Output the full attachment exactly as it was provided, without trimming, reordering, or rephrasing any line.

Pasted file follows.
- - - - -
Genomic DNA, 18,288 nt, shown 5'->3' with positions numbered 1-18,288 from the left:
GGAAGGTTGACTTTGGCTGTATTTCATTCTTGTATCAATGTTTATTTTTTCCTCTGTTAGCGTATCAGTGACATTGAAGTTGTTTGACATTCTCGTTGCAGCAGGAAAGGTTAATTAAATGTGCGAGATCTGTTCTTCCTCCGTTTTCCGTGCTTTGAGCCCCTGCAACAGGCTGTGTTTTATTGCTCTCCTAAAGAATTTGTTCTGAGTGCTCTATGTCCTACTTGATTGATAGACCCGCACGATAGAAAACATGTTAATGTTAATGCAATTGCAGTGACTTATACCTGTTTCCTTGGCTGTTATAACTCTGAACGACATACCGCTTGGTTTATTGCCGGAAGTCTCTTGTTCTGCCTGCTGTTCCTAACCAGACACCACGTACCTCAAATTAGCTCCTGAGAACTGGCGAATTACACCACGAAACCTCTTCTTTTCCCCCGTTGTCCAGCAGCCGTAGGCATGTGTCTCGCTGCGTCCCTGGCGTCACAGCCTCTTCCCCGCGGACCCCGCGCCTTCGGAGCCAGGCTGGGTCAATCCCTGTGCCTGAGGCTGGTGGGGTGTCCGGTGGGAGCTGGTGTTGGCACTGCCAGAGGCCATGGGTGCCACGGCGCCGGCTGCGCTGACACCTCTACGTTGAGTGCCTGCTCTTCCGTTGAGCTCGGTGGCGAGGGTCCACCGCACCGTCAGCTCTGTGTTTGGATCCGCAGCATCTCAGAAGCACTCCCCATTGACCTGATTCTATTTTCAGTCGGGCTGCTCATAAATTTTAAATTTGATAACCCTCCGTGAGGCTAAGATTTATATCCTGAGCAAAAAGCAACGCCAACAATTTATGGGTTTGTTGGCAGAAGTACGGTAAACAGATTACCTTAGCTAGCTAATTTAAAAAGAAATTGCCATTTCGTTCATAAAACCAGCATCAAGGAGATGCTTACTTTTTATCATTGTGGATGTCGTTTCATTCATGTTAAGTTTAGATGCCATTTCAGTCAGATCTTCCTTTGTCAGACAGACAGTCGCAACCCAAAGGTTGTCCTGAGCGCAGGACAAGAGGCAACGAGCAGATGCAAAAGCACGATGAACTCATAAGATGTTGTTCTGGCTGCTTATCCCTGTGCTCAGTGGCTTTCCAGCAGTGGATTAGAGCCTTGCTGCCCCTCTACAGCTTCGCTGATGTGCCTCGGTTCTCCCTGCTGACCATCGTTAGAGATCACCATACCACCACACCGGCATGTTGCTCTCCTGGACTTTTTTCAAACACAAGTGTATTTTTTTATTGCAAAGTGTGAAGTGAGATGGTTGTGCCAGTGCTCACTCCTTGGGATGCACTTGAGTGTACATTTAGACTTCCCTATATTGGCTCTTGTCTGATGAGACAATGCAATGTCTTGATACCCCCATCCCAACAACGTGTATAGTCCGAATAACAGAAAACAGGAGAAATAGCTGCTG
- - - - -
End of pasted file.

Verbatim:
Genomic DNA, 18,288 nt, shown 5'->3' with positions numbered 1-18,288 from the left:
GGAAGGTTGACTTTGGCTGTATTTCATTCTTGTATCAATGTTTATTTTTTCCTCTGTTAGCGTATCAGTGACATTGAAGTTGTTTGACATTCTCGTTGCAGCAGGAAAGGTTAATTAAATGTGCGAGATCTGTTCTTCCTCCGTTTTCCGTGCTTTGAGCCCCTGCAACAGGCTGTGTTTTATTGCTCTCCTAAAGAATTTGTTCTGAGTGCTCTATGTCCTACTTGATTGATAGACCCGCACGATAGAAAACATGTTAATGTTAATGCAATTGCAGTGACTTATACCTGTTTCCTTGGCTGTTATAACTCTGAACGACATACCGCTTGGTTTATTGCCGGAAGTCTCTTGTTCTGCCTGCTGTTCCTAACCAGACACCACGTACCTCAAATTAGCTCCTGAGAACTGGCGAATTACACCACGAAACCTCTTCTTTTCCCCCGTTGTCCAGCAGCCGTAGGCATGTGTCTCGCTGCGTCCCTGGCGTCACAGCCTCTTCCCCGCGGACCCCGCGCCTTCGGAGCCAGGCTGGGTCAATCCCTGTGCCTGAGGCTGGTGGGGTGTCCGGTGGGAGCTGGTGTTGGCACTGCCAGAGGCCATGGGTGCCACGGCGCCGGCTGCGCTGACACCTCTACGTTGAGTGCCTGCTCTTCCGTTGAGCTCGGTGGCGAGGGTCCACCGCACCGTCAGCTCTGTGTTTGGATCCGCAGCATCTCAGAAGCACTCCCCATTGACCTGATTCTATTTTCAGTCGGGCTGCTCATAAATTTTAAATTTGATAACCCTCCGTGAGGCTAAGATTTATATCCTGAGCAAAAAGCAACGCCAACAATTTATGGGTTTGTTGGCAGAAGTACGGTAAACAGATTACCTTAGCTAGCTAATTTAAAAAGAAATTGCCATTTCGTTCATAAAACCAGCATCAAGGAGATGCTTACTTTTTATCATTGTGGATGTCGTTTCATTCATGTTAAGTTTAGATGCCATTTCAGTCAGATCTTCCTTTGTCAGACAGACAGTCGCAACCCAAAGGTTGTCCTGAGCGCAGGACAAGAGGCAACGAGCAGATGCAAAAGCACGATGAACTCATAAGATGTTGTTCTGGCTGCTTATCCCTGTGCTCAGTGGCTTTCCAGCAGTGGATTAGAGCCTTGCTGCCCCTCTACAGCTTCGCTGATGTGCCTCGGTTCTCCCTGCTGACCATCGTTAGAGATCACCATACCACCACACCGGCATGTTGCTCTCCTGGACTTTTTTCAAACACAAGTGTATTTTTTTATTGCAAAGTGTGAAGTGAGATGGTTGTGCCAGTGCTCACTCCTTGGGATGCACTTGAGTGTACATTTAGACTTCCCTATATTGGCTCTTGTCTGATGAGACAATGCAATGTCTTGATACCCCCATCCCAACAACGTGTATAGTCCGAATAACAGAAAACAGGAGAAATAGCTGCTG